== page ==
Andrew Bennett, in the middle, with Ambassador Bálint Ódor and Csaba Latorcai to the left.

Andrew Bennett, in the middle, with Ambassador Bálint Ódor and Csaba Latorcai to the left. András Heisler is on the right.

Mr. Latorcai then compared the heated debate around the way in which the Orbán government wanted to present the public history of the Holocaust with debates surrounding the exhibits at the Canadian Museum of Human Rights in Winnipeg. The comparison is badly skewed and, frankly, it is outrageous. The Orbán government managed to alienate almost every stakeholder, including Mazsihisz, through the way in which it handled public memory during the 70th anniversary of the Holocaust in Hungary. Mazsihisz went as far as to boycott the state-run commemorations and Mr. Orbán’s government had to erect a hugely controversial and revisionist statue to the memory of the German occupation of Hungary in downtown Budapest, during the middle of the night, in order to avoid attention. The statue was never even inaugurated. There is no way to compare this to debates around the Canadian Museum of Human Rights, which never resulted in boycotts by key stakeholders, nor did Canadian authorities erect the museum under the veil of darkness, in order to avoid public attention.

Fidesz’s communications are, in many way, second to none. They have been quite successful in feeling the pulse of the nation, capitalizing on fear and the worst possible instincts, and they have often radically altered the course of their political communication in the process. The primary enemies in Hungary at the moment are no longer “treasonous” Jews or the “criminal” Roma. They are, instead, foreign “invaders,” Islamists and terrorists, who threaten the security of Hungary’s Jewish communities and who threaten the livelihoods and economic well-being of the Roma. The Orbán government is here to defend both the Jewish communities and also the Roma.

Non-profit, online publications like the HFP or like Éva Balogh’s excellent Hungarian Spectrum simply do not have the resources to effectively and before a large audience shine light on the hair-raising cynicism of the Orbán government. There is simply no way for the HFP, the HS or the tiny handful of people active in the Canadian Hungarian Democratic Charter to compete with a government that has seemingly infinite resources at its disposal, when it comes to public relations and political communication campaigns, including here in Canada.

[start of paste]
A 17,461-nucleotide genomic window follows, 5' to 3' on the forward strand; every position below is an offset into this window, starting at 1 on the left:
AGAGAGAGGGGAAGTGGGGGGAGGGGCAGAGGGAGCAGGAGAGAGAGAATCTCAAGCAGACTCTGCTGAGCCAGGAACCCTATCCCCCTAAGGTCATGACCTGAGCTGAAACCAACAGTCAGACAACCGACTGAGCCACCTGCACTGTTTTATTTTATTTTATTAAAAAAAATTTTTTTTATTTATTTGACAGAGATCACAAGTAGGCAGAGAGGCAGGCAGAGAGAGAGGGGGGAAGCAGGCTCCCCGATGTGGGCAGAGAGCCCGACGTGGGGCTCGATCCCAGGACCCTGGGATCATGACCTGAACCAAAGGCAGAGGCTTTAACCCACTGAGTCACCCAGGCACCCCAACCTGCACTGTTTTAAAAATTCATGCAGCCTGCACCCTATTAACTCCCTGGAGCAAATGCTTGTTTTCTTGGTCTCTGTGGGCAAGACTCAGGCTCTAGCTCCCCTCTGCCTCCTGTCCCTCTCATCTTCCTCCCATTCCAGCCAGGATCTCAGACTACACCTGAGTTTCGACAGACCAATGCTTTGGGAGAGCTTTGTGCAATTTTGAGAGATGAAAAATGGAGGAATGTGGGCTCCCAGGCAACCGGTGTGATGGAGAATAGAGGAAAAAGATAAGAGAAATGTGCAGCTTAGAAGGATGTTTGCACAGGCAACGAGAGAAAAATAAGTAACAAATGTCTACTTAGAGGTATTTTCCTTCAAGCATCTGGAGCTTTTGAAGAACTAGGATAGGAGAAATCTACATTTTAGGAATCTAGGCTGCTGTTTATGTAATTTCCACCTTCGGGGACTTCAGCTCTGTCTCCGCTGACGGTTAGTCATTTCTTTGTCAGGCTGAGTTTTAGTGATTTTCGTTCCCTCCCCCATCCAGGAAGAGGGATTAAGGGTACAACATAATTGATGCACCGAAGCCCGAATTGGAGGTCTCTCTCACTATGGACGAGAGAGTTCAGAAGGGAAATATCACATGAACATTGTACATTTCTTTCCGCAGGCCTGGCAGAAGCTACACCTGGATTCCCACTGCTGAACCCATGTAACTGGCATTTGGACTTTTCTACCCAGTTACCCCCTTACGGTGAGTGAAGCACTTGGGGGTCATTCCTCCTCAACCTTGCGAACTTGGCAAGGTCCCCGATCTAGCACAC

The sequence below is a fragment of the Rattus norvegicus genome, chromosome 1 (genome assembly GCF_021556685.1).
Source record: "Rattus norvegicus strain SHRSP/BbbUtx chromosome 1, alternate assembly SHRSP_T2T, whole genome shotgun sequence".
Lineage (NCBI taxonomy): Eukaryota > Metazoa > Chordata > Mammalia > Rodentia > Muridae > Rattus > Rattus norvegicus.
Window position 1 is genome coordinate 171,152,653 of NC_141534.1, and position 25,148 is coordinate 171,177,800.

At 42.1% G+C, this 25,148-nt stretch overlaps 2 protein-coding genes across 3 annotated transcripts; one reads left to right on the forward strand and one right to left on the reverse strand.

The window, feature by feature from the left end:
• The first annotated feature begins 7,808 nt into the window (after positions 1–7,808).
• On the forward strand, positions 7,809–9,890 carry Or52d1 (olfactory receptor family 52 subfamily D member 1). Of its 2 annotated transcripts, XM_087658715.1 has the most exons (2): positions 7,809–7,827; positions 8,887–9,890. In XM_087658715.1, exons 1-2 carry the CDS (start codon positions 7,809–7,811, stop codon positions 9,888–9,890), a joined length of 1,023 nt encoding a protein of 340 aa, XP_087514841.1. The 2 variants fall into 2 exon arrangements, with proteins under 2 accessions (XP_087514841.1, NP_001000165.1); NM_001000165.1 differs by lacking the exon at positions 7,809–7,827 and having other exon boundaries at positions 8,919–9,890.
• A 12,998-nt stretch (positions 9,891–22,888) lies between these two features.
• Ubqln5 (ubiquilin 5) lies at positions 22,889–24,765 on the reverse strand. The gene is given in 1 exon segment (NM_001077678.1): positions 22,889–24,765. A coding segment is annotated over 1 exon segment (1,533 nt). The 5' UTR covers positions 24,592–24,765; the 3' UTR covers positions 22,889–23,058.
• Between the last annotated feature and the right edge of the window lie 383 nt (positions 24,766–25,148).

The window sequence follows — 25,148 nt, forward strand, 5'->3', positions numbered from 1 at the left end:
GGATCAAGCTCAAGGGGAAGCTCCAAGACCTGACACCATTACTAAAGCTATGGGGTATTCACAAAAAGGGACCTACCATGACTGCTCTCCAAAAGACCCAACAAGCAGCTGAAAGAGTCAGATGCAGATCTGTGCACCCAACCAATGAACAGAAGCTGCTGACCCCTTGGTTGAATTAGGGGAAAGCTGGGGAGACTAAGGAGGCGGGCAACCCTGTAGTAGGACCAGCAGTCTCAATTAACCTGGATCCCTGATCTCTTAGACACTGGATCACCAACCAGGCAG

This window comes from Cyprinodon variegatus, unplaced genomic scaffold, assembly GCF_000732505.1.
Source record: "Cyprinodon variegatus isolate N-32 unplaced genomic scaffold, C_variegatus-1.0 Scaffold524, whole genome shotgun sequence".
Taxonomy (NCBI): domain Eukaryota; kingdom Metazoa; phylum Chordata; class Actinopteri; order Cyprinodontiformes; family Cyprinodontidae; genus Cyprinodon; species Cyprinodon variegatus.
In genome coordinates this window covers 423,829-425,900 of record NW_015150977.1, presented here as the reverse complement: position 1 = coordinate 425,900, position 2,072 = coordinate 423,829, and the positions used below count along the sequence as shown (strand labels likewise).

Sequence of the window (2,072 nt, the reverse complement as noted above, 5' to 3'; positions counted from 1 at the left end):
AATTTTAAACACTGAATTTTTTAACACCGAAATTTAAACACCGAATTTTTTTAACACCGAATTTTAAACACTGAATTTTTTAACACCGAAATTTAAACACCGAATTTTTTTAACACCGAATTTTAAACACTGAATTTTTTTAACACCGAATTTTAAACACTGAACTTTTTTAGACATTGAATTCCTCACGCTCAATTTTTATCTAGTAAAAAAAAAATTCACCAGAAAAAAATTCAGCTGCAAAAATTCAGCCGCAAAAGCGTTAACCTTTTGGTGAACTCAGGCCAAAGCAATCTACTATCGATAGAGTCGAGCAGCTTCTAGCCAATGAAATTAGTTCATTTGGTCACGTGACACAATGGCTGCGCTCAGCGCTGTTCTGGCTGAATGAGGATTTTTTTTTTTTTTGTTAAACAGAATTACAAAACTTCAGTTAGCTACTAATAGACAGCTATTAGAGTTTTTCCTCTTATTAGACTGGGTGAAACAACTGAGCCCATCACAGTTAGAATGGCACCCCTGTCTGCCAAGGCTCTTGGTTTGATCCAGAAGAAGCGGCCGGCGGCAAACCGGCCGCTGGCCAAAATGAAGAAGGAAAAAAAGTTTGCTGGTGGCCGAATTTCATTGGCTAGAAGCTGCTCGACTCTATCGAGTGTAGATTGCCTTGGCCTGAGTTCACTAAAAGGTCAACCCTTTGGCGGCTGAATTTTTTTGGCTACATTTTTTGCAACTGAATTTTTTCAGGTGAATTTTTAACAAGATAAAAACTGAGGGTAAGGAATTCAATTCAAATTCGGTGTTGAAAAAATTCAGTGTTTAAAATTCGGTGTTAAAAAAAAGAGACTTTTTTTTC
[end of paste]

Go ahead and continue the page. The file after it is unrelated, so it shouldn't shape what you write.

If we still have the ability and the energy, we can continue to write blog posts, articles and press releases, in what is ultimately a David and Goliath-type battle, which almost certainly will not end in David’s favour. Eventually, all of us will disappear, and when we do, communities that were once vulnerable and still are, but choose not to see it, will have to hope that Fidesz does not once again, based on cold, hard political calculation and expediency, turn its guns on them, especially when the fears around the current boogeyman subside. Because by that point, I don’t think that many of us will still be here to speak up.

9 Comments

  1. György Lázár says:

    Dear Christopher,

    It is not a David and Goliath-type battle!

    I can assure you that English language HFP already contributed to form a “balanced view” in North-America about the activities of the Orbán regime.

    The double talk about Hungarian Jewish affairs in Canada is disturbing, but I want to bring to your attention that the same trick doesn’t work in the USA anymore. There are desperate attempts by Szemerkényi, Fellegi, Kumin and Co. to find US “court-Jews” to underwrite Orbán’s openly anti-Semitic policies, support the usual double talk that Jews are “happy campers” in Hungary and to cover up Orbán’s installation of Hóman, Wass Albert etc. statues or quiet support of kuruc.info.

    I think Fidesz’s communication is in trouble and as you know Hungarian politicians were already banned from the US. It can happen in Canada….